We thank Mr. H-Y Gong for providing us with the pax 2a plasmid and Dr. J-N Chen for providing us with the nkx 2.5 plasmid for use as probes. This work was supported by a grant (NSC-99-2321-B-006-010-MY3) awarded to Dr. Jiann-Ruey Hong from the National Science Council, Taiwan, Republic of China.
Open AccessThis article is distributed under the terms of the Creative Commons Attribution 4.0 International License (http://creativecommons.org/licenses/by/4.0/), which permits unrestricted use, distribution, and reproduction in any medium, provided you give appropriate credit to the original author(s) and the source, provide a link to the Creative Commons license, and indicate if changes were made. The Creative Commons Public Domain Dedication waiver (http://creativecommons.org/publicdomain/zero/1.0/) applies to the data made available in this article, unless otherwise stated.
- Flanagan JR, Becker KG, Ennist DL, Gleason SL, Driggers PH, Levi BZ, Appella E, Ozato K. Cloning of a negative transcription factor that binds to the upstream conserved region of Moloney murine leukemia virus. Mol Cell Biol. 1992;12:38–44.PubMed CentralView ArticlePubMedGoogle Scholar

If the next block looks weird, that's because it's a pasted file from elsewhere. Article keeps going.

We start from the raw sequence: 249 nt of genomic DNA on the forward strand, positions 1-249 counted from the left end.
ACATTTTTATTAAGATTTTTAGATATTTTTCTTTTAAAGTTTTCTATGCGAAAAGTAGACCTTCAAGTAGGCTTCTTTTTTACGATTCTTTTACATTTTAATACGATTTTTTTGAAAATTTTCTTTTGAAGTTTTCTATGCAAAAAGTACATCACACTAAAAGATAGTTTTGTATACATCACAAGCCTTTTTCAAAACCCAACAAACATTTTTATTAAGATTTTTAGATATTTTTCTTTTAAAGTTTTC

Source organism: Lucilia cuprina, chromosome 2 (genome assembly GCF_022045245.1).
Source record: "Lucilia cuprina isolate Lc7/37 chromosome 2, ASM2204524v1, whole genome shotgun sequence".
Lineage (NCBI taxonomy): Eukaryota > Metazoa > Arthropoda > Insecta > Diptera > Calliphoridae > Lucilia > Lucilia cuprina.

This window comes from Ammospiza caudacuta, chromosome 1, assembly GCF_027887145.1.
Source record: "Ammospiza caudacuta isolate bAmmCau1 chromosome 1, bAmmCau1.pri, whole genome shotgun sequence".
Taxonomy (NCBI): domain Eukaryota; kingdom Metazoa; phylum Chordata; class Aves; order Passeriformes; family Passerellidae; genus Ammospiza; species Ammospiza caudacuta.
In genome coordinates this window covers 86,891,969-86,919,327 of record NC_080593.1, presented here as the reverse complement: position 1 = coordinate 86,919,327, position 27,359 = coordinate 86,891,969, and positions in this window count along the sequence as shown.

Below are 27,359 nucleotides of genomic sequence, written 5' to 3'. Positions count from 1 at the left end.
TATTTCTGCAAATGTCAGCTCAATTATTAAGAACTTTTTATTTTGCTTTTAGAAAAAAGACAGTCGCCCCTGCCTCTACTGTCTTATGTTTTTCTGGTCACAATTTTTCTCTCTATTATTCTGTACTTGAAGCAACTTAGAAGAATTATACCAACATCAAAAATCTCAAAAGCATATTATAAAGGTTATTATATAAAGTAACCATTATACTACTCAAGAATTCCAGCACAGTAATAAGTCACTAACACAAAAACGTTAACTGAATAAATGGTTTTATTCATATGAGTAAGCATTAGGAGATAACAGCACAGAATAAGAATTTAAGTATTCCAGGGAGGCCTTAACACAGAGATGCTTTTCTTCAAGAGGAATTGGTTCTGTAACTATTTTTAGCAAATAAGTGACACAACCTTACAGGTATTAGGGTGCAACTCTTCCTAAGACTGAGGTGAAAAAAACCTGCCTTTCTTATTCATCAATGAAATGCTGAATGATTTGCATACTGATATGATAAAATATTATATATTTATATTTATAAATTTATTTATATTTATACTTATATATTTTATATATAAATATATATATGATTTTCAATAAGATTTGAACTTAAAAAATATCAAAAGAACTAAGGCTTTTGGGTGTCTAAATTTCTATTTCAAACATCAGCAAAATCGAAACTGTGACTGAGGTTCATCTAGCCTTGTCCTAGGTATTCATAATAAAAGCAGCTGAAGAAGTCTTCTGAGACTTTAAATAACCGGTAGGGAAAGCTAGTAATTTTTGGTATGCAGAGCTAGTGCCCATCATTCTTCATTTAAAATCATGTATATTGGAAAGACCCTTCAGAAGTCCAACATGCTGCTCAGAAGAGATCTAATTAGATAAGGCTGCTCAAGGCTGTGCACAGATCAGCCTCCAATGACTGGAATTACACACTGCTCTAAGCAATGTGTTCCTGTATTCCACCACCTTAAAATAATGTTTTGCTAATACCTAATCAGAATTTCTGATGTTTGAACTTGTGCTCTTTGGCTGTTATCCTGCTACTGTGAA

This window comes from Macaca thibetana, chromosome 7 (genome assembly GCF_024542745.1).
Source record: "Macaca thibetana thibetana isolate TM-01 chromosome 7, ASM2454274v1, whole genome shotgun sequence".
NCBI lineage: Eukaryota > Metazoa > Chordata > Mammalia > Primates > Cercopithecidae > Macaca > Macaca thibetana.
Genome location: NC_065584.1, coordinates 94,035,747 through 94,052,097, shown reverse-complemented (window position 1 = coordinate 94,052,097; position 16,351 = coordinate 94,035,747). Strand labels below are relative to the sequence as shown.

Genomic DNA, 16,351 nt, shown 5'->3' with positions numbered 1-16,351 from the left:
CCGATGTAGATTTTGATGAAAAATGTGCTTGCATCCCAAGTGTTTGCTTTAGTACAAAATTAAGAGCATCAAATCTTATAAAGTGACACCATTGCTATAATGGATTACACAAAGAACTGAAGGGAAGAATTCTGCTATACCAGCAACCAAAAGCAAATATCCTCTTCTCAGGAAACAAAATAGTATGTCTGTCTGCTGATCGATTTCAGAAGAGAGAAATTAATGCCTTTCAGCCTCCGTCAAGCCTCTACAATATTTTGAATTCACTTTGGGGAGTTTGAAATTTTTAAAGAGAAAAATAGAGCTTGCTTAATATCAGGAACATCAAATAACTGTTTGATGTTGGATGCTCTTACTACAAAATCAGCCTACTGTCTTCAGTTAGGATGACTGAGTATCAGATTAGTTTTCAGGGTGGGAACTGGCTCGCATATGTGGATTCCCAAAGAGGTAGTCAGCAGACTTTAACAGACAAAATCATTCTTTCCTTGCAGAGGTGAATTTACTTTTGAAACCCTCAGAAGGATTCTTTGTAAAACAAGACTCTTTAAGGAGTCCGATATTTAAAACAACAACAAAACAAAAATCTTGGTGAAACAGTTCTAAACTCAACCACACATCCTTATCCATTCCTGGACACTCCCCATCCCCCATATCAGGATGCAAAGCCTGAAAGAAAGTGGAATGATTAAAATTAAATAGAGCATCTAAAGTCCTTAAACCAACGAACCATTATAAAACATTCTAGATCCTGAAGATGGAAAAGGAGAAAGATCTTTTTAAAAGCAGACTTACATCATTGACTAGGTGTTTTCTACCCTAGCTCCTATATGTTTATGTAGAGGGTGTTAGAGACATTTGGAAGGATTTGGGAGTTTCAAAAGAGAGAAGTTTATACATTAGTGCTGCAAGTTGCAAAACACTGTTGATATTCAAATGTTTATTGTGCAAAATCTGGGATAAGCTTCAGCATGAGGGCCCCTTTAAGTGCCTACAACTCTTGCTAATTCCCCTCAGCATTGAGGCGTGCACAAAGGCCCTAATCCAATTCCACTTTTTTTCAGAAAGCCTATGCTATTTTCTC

- Hariharan N, Kelley DE, Perry RP. Delta, a transcription factor that binds to downstream elements in several polymerase II promoters, is a functionally versatile zinc finger protein. Proc Natl Acad Sci U S A. 1991;88:9799–803.PubMed CentralView ArticlePubMedGoogle Scholar
- Park K, Atchison ML. Isolation of a candidate repressor/activator, NF-E1 (YY-1, delta), that binds to the immunoglobulin kappa 3′ enhancer and the immunoglobulin heavy-chain mu E1 site. Proc Natl Acad Sci U S A. 1991;88:9804–8.PubMed CentralView ArticlePubMedGoogle Scholar
- Shi Y, Seto E, Chang LS, Shenk T. Transcriptional repression by YY1, a human GLI-Kruppel-related protein, and relief of repression by adenovirus E1A protein. Cell. 1991;67:377–88.View ArticlePubMedGoogle Scholar
- Li J, Song JS, Bell RJA, Tran TNT, Hag R, Liu H, Love KT, Langer R, Anderson DG, Larue L, Fisher DE. YY1 regulates melanocyte development and function by cooperating with MITF. PLoS Genet. 2012;8:e10022688.Google Scholar